The world’s greatest investors: Jim Chanos

Jim Chanos was born in Milwaukee in 1957. After graduating from Yale in 1980, he worked as a research analyst at several banks and brokerage firms. However, negative publicity from an article about short sellers in The Wall Street Journal convinced him that being a bearish sell-side analyst was impossible (ironically nine out of the ten companies that were supposedly the victims of a short-selling cabal mentioned in the article ended up going bankrupt). In 1985, he set up hedge fund Kynikos Associates, which he still runs today.

What is his strategy?

Chanos analyses the balance sheets of companies in an attempt to spot signs of potential fraud. He will also examine companies who are making most of their money from “faddy” products (ie, Pokémon Cards). If his analysis suggests that the company is hugely overvalued he will short the company’s shares (ie, bet on its price falling). As a fundamentally driven investor he will close the position once he feels the risk/reward ratio ceases to be attractive or better opportunities come along. He currently has around 60 short positions.

Does this work?

Between 1985 and 2005, Kynikos’s main fund has returned around 2% a year. This may seem poor, but was an extraordinary result given that this was achieved by going short during a time when the S&P was producing a total return of 13% a year. If you had combined his fund with the same investment in an index fund, you would have produced a theoretically risk-free return of 15% a year.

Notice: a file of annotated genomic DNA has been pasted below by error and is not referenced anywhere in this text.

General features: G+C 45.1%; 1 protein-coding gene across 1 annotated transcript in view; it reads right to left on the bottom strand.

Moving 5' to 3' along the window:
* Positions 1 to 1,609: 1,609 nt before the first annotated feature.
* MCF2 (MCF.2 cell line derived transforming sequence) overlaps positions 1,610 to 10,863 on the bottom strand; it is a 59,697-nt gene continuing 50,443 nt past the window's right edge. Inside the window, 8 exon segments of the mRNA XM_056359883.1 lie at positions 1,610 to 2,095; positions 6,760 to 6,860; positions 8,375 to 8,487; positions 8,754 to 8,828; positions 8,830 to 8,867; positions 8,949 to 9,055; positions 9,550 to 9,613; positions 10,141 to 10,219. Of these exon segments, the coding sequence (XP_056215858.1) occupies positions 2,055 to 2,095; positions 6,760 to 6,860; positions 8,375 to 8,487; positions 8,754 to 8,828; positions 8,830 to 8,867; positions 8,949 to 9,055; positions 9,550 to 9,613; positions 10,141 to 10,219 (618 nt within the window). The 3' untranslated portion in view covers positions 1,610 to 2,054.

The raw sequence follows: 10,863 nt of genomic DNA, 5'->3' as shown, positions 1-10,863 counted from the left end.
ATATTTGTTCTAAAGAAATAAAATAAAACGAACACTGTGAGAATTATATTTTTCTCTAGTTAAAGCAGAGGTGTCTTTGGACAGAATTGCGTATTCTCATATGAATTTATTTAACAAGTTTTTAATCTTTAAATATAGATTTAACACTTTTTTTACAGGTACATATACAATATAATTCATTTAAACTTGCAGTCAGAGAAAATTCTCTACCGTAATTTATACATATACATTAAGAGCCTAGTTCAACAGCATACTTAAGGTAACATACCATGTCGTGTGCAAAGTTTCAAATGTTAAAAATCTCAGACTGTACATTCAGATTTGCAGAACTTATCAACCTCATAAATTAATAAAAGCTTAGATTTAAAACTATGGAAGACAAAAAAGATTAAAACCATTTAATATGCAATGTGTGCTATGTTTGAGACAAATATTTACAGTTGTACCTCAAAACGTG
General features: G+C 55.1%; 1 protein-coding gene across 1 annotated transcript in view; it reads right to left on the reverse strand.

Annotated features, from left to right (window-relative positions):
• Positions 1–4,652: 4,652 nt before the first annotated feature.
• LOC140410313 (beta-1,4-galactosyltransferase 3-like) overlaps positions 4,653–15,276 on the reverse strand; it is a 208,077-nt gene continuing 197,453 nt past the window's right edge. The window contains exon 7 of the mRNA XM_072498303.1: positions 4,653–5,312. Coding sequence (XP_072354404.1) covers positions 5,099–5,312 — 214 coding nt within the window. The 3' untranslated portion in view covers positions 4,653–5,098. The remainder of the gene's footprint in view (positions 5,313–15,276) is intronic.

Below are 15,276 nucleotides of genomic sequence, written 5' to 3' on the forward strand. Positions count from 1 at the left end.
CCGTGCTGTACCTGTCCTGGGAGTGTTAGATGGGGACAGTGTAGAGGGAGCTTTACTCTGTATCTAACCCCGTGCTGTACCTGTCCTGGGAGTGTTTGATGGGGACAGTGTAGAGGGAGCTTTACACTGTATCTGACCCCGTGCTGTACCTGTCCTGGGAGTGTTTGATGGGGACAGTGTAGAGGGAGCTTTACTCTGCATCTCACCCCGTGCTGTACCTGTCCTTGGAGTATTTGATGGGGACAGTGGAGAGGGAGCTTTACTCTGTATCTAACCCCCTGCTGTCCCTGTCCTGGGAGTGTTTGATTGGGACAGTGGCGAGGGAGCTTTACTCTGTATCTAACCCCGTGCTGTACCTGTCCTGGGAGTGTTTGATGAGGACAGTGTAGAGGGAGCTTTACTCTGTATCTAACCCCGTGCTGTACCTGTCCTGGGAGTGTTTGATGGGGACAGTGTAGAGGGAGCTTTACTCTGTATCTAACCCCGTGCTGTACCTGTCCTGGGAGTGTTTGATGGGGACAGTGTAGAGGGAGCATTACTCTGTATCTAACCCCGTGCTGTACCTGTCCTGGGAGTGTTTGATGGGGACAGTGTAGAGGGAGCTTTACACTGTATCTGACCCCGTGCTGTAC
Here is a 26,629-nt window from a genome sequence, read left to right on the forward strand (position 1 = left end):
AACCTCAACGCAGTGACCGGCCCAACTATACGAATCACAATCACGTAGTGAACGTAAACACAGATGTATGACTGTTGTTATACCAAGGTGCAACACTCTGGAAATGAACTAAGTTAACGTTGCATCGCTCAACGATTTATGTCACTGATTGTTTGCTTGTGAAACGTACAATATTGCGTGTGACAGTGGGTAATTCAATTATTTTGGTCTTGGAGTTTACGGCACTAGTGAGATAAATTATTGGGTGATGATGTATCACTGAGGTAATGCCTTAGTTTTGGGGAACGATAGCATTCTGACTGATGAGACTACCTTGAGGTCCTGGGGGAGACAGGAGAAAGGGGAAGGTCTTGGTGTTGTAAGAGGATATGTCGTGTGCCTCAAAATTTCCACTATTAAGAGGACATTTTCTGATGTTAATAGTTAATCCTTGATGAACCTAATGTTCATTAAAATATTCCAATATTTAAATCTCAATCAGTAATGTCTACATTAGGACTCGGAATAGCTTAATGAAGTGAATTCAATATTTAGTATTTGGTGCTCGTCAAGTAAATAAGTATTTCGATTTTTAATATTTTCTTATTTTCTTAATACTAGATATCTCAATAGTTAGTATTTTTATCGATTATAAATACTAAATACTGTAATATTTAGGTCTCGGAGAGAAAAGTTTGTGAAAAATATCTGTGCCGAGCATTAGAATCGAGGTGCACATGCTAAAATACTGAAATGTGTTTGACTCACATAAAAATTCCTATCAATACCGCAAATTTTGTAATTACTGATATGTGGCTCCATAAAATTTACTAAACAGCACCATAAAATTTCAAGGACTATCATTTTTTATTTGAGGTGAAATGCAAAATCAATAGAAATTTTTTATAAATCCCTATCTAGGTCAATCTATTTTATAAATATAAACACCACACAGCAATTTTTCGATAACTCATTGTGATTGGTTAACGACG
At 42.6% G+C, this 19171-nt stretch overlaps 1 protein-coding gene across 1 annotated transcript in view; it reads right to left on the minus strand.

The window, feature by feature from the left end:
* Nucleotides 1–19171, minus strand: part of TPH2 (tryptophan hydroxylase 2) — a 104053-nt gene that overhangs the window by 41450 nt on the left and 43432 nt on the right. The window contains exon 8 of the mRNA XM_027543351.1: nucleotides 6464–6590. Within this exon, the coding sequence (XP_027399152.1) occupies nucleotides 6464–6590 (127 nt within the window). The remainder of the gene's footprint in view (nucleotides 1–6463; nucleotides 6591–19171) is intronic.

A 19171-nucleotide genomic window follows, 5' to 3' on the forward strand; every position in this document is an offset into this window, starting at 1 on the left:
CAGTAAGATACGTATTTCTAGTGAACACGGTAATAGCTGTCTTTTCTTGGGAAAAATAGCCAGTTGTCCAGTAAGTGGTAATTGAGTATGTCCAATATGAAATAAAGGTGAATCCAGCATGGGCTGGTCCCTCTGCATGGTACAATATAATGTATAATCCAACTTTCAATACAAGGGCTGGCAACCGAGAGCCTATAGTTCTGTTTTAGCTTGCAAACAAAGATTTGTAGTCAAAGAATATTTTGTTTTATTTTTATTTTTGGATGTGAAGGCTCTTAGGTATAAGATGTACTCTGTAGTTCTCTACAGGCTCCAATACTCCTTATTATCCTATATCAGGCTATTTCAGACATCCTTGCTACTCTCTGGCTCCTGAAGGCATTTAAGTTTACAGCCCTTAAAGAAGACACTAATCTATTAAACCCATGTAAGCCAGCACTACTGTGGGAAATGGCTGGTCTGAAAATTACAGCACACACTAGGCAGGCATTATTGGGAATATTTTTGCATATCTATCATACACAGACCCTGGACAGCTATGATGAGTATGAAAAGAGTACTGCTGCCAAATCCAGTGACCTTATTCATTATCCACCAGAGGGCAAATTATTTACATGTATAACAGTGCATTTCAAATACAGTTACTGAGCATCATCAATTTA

What were his biggest successes?

Chanos’s most famous trade was shorting energy firm Enron. He became interested in the company when it started to go on an acquisition spree, but began investigating in depth when he read about changes to rules on valuing energy derivatives. Chanos began shorting the firm at $60 in November 2000. It went up to $80 before going bankrupt a year later.

What lessons are there for investors?

Careful analysis of balance sheets can identify hidden problems, even in companies that can appear to be profitable. However, the fact that stocks tend to go up over long periods means that it is difficult for short-sellers to make money from short-selling alone. Hence as well as his short-only fund, Chanos offers a market neutral fund that combines it with an equivalent number of long positions, as well as a third fund that combines short positions with leveraged long ones.

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